What is cardiovascular disease?

Cardiovascular disease is a term used by doctors to refer to a collection of diseases such as:

  • Stroke
  • Transient ischaemic attack
  • Myocardial infarction or heart attacks
  • Angina

This group of diseases is common in the population and minimising your risk of them is an important part of looking after your health.

Why is cardiovascular disease a problem?

Cardiovascular disease is the most common cause of dying and so minimising the chance of it occurring is very important:

  • The life time risk of developing coronary heart disease after the age of 40 is 32% for women
  • This is lower than for men of the same age due to the protective effects of oestrogen
  • After the menopause the risk in women catches up with the risk in men and so reducing your risk is now increasingly important

What are cardiovascular risk factors?

Risk factors are aspects of your health, lifestyle or family history that make you more or less likely to get cardiovascular disease. They are important because some of them can be modified by changing the way you live, what you eat, how active you are and also by taking medication. These are some examples of cardiovascular risk factors:

  • age
  • gender
  • cholesterol (or cholesterol/HDL ratio)
  • high blood pressure, particularly if you need medication to control it
  • having diabetes
  • smoking
  • ethnicity
  • family history of coronary heart disease in a close relative (first degree) under the age of 60
  • high Body Mass Index (BMI), particularly if your BMI is over 30
  • having Rheumatoid Arthritis
  • having Chronic Kidney Disease
  • having Atrial Fibrillation

Explanation of modifiable and non-modifiable risk factors.

Why does oestrogen protect me from this risk?

This is a difficult question to answer. The effect of oestrogen in cardiovascular risk is currently being researched to help improve our understanding of this area of medicine. We know that the risk of cardiovascular disease increases in women as they go through the menopause and that this change of risk is most noticeable in the 10 years after the time of the menopause. We also know that this risk is related to the level of oestrogen in the body and the change of risk occurs as the levels of oestrogen start to fall.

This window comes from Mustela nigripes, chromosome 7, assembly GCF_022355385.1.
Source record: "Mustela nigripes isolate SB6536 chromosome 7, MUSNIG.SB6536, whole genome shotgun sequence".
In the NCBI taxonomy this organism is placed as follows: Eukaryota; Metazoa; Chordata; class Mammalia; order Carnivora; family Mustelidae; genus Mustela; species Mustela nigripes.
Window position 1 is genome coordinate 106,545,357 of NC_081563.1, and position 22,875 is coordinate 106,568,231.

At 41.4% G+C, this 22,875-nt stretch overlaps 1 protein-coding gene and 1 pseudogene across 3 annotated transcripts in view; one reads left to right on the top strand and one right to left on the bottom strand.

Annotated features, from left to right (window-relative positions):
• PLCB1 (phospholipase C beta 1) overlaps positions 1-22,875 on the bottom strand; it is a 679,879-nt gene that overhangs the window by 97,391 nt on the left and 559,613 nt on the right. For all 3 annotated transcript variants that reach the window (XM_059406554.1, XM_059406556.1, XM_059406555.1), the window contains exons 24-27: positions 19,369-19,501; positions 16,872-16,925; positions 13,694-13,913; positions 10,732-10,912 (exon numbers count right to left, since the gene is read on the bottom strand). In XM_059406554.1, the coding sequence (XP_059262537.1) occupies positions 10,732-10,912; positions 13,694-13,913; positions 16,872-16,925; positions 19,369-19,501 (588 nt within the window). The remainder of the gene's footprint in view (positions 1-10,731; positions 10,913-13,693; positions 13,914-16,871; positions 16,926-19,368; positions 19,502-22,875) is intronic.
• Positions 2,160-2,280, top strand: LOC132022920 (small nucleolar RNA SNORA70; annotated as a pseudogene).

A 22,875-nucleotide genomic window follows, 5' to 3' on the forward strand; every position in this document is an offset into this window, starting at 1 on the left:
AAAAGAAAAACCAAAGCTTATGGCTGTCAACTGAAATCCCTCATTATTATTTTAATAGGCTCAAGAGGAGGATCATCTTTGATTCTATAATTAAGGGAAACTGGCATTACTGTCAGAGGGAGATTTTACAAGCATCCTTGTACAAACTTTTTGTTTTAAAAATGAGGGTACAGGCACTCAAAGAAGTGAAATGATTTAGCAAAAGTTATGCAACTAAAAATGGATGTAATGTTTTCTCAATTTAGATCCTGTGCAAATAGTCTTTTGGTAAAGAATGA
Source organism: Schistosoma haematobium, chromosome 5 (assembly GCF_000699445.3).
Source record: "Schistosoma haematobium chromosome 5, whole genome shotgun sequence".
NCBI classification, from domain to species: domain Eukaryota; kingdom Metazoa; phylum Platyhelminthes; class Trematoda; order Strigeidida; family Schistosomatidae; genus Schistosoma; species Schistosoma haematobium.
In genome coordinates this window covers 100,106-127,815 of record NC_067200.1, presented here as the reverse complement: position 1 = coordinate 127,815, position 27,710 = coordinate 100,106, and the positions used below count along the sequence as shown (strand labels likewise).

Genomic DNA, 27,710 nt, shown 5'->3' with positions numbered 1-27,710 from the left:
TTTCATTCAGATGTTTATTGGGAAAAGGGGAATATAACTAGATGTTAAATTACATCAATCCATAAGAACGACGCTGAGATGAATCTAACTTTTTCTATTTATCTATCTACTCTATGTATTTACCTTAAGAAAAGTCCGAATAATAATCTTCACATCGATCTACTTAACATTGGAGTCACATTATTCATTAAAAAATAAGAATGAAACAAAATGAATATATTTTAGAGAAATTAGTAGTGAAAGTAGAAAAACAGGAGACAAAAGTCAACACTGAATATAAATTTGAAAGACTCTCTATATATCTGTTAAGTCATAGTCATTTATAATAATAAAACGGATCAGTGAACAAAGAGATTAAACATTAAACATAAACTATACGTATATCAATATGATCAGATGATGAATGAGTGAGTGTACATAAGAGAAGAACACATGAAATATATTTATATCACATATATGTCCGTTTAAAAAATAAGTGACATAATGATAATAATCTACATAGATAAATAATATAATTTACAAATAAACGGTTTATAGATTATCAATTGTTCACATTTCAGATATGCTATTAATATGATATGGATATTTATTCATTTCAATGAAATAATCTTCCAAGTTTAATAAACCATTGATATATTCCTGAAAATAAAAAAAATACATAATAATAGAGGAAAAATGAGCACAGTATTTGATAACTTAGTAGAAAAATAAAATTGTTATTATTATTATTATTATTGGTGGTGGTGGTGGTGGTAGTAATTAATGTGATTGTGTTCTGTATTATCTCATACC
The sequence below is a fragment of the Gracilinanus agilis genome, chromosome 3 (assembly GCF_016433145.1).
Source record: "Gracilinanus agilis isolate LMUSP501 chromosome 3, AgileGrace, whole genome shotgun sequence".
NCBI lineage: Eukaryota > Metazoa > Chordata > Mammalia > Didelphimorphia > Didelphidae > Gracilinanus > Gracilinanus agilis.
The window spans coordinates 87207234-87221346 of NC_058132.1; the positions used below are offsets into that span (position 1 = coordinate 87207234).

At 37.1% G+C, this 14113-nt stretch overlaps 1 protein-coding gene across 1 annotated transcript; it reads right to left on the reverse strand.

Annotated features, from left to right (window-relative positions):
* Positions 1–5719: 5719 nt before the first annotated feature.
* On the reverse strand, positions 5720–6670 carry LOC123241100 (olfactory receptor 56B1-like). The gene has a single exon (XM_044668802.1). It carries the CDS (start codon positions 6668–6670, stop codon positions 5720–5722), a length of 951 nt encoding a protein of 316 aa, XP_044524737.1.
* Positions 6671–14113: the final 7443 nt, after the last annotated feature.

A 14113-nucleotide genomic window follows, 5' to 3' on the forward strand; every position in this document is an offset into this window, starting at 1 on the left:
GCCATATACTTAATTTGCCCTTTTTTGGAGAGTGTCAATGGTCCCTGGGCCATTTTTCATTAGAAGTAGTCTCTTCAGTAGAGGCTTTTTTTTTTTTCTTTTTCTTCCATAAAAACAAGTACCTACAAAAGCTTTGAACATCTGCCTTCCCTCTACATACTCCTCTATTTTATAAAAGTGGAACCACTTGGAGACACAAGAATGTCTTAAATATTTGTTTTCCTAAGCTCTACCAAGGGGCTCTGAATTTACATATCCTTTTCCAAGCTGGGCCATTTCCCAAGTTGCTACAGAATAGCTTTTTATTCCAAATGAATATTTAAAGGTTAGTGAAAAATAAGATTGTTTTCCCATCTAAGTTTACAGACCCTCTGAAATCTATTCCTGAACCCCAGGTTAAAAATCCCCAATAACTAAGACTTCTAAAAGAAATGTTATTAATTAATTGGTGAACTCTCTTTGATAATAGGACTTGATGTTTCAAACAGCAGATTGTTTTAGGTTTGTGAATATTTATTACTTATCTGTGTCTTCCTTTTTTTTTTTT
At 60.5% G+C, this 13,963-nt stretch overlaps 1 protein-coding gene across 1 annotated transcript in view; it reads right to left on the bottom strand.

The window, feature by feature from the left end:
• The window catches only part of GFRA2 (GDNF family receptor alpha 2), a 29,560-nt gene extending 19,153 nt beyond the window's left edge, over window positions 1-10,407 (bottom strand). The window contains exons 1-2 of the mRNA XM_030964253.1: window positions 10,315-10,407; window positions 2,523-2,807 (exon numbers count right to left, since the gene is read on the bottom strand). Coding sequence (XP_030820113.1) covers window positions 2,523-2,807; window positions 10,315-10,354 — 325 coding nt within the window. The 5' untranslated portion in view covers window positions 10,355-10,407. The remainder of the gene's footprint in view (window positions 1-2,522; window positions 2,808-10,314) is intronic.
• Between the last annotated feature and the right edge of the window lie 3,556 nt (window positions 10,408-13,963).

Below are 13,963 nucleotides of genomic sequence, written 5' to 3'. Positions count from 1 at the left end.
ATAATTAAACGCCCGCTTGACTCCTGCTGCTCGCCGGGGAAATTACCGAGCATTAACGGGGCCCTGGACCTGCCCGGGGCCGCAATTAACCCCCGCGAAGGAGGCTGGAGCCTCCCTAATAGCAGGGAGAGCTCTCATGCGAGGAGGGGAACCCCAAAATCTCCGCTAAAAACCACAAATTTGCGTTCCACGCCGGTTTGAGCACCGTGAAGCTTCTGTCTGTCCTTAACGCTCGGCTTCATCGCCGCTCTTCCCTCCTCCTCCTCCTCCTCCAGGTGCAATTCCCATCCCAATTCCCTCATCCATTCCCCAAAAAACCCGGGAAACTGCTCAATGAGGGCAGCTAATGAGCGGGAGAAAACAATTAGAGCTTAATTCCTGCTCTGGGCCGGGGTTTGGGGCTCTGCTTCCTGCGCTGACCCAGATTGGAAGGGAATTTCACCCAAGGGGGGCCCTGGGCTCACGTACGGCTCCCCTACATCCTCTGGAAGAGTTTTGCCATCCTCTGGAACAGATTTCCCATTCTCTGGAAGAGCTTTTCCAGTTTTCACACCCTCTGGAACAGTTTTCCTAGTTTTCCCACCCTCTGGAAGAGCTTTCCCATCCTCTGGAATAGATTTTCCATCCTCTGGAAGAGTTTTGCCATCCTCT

Oestrogen has a direct effect on your blood vessels making the smooth muscle in the wall of the vessels more easily stretched. This means that the blood vessels can dilate or open up more easily, which helps to protect them from damage and keeps your blood pressure at a lower level.

What is QRISK®2?

This is a risk calculator, which estimates your risk of cardiovascular risk based on the information you input. It then produces a risk score for developing cardiovascular disease over the next 10 years. It is only an estimate and how accurate it is depends entirely on how honestly you answer the questions. If you didn’t know the answers to the questions the computer adds in the average score for someone of your age. This makes it less accurate but it is still a valuable guide.

The score it gives is only a risk score and does not mean that cardiovascular disease will happen. An example of this is:

A QRISK®2 score of 20% means that in a crowd of 100 people like you, on average 20 people will get cardiovascular disease over the next 10 years. Or put another way, you have a ‘one in five’ chance of getting cardiovascular disease over the next 10 years.

We know that risk calculators like this give useful information that is better than your doctor making a clinical judgement alone. This is the reason that NICE (National Institute for Clinical Excellence) updated their advice in 2014 to include the QRISK®2 score The advice from your GP is however very important when it comes to reducing this risk and managing any aspects of your health that can be changed to help reduced this risk.

Why can’t I use QRISK®2?

If you are over the age of 84 or you have previously had a heart attack, a stroke or a transient ischaemic attack or currently have angina you cannot use the QRISK®2 score. This is because in these situations your risk score is likely to be greater than 20% so the scoring system does not give extra information to guide treatment. The advice written below is still relevant to you but the score itself does not influence what that advice would be.


Smoking cessation

Smoking is a very strong risk factor for cardiovascular disease and it is very important for your health that you stop smoking. It may not be possible to stop smoking straight away but even a reduction in the number of cigarettes or tobacco you smoke will have a positive effect on your health.

Facts about smoking:

  • the main cause of preventable morbidity and premature death in England, leading to an estimated annual average of 86,500 deaths between 1998 and 2002 (Twigg et al. 2004).
  • it increases the risk of cancer, respiratory diseases, coronary heart and other circulatory diseases, stomach and duodenal ulcers, osteoporosis, cataracts, age-related macular degeneration and gum disease

There are support services available through your GP or via the NHS Stop Smoking Services. The help available includes:

  • support groups
  • behavioural counselling as an individual or as part of a group
  • medication to help reduce the craving a desire to smoke.

Weight control: diet & exercise